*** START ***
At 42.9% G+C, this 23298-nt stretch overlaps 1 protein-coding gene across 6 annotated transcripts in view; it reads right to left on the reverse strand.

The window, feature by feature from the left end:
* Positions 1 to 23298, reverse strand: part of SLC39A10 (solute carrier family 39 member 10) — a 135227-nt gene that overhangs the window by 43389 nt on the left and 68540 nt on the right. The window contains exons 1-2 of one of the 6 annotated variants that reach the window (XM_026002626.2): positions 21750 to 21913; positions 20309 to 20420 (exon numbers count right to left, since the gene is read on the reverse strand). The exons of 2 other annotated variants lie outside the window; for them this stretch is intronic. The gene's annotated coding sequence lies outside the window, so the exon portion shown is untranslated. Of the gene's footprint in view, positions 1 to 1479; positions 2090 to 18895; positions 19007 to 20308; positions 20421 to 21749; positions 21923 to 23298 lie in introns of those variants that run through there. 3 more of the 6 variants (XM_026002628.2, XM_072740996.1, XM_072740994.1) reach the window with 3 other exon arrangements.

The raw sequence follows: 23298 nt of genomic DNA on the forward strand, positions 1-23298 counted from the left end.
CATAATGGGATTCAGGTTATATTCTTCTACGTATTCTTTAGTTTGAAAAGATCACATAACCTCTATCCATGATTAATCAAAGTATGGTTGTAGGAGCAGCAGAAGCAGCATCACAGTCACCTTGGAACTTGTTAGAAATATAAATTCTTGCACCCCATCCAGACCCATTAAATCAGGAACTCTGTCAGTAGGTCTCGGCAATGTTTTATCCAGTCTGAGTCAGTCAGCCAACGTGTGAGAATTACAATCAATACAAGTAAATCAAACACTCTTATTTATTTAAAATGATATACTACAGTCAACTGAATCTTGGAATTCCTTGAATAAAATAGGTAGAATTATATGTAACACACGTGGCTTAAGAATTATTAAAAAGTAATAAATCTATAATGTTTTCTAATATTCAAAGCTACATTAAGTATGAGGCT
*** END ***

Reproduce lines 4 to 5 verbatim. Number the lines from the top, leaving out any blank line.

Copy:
The raw sequence follows: 23298 nt of genomic DNA on the forward strand, positions 1-23298 counted from the left end.
CATAATGGGATTCAGGTTATATTCTTCTACGTATTCTTTAGTTTGAAAAGATCACATAACCTCTATCCATGATTAATCAAAGTATGGTTGTAGGAGCAGCAGAAGCAGCATCACAGTCACCTTGGAACTTGTTAGAAATATAAATTCTTGCACCCCATCCAGACCCATTAAATCAGGAACTCTGTCAGTAGGTCTCGGCAATGTTTTATCCAGTCTGAGTCAGTCAGCCAACGTGTGAGAATTACAATCAATACAAGTAAATCAAACACTCTTATTTATTTAAAATGATATACTACAGTCAACTGAATCTTGGAATTCCTTGAATAAAATAGGTAGAATTATATGTAACACACGTGGCTTAAGAATTATTAAAAAGTAATAAATCTATAATGTTTTCTAATATTCAAAGCTACATTAAGTATGAGGCT